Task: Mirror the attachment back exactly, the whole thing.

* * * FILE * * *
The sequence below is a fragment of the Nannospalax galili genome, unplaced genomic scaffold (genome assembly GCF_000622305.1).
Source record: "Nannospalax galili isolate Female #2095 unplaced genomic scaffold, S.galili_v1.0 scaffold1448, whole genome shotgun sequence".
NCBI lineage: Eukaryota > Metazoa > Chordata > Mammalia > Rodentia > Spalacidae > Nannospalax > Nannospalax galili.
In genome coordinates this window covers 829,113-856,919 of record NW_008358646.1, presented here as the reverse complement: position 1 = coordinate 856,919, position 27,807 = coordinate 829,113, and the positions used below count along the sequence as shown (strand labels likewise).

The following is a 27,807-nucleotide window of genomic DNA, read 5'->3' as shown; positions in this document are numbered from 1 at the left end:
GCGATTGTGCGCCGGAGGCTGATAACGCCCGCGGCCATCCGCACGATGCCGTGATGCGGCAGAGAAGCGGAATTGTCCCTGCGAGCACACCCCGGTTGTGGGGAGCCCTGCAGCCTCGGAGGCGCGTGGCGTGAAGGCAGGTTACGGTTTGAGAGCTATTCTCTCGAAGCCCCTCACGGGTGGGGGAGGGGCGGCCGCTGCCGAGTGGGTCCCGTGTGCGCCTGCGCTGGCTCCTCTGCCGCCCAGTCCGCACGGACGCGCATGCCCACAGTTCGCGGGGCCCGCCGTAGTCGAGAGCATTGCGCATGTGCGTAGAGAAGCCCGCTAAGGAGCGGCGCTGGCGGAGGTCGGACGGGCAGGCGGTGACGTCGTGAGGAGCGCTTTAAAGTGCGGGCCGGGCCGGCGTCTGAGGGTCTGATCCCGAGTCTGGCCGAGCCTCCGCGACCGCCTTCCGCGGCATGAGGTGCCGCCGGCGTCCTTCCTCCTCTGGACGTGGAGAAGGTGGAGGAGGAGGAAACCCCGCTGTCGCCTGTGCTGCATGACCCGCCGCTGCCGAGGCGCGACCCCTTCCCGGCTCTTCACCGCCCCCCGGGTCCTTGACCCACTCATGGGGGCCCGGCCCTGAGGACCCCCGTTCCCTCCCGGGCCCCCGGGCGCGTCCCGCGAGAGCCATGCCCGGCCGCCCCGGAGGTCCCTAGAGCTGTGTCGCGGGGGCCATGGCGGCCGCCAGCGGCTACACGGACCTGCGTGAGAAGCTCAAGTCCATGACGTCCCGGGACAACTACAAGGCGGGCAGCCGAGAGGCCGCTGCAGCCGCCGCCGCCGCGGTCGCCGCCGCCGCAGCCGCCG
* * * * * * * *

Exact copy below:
The sequence below is a fragment of the Nannospalax galili genome, unplaced genomic scaffold (genome assembly GCF_000622305.1).
Source record: "Nannospalax galili isolate Female #2095 unplaced genomic scaffold, S.galili_v1.0 scaffold1448, whole genome shotgun sequence".
NCBI lineage: Eukaryota > Metazoa > Chordata > Mammalia > Rodentia > Spalacidae > Nannospalax > Nannospalax galili.
In genome coordinates this window covers 829,113-856,919 of record NW_008358646.1, presented here as the reverse complement: position 1 = coordinate 856,919, position 27,807 = coordinate 829,113, and the positions used below count along the sequence as shown (strand labels likewise).

The following is a 27,807-nucleotide window of genomic DNA, read 5'->3' as shown; positions in this document are numbered from 1 at the left end:
GCGATTGTGCGCCGGAGGCTGATAACGCCCGCGGCCATCCGCACGATGCCGTGATGCGGCAGAGAAGCGGAATTGTCCCTGCGAGCACACCCCGGTTGTGGGGAGCCCTGCAGCCTCGGAGGCGCGTGGCGTGAAGGCAGGTTACGGTTTGAGAGCTATTCTCTCGAAGCCCCTCACGGGTGGGGGAGGGGCGGCCGCTGCCGAGTGGGTCCCGTGTGCGCCTGCGCTGGCTCCTCTGCCGCCCAGTCCGCACGGACGCGCATGCCCACAGTTCGCGGGGCCCGCCGTAGTCGAGAGCATTGCGCATGTGCGTAGAGAAGCCCGCTAAGGAGCGGCGCTGGCGGAGGTCGGACGGGCAGGCGGTGACGTCGTGAGGAGCGCTTTAAAGTGCGGGCCGGGCCGGCGTCTGAGGGTCTGATCCCGAGTCTGGCCGAGCCTCCGCGACCGCCTTCCGCGGCATGAGGTGCCGCCGGCGTCCTTCCTCCTCTGGACGTGGAGAAGGTGGAGGAGGAGGAAACCCCGCTGTCGCCTGTGCTGCATGACCCGCCGCTGCCGAGGCGCGACCCCTTCCCGGCTCTTCACCGCCCCCCGGGTCCTTGACCCACTCATGGGGGCCCGGCCCTGAGGACCCCCGTTCCCTCCCGGGCCCCCGGGCGCGTCCCGCGAGAGCCATGCCCGGCCGCCCCGGAGGTCCCTAGAGCTGTGTCGCGGGGGCCATGGCGGCCGCCAGCGGCTACACGGACCTGCGTGAGAAGCTCAAGTCCATGACGTCCCGGGACAACTACAAGGCGGGCAGCCGAGAGGCCGCTGCAGCCGCCGCCGCCGCGGTCGCCGCCGCCGCAGCCGCCG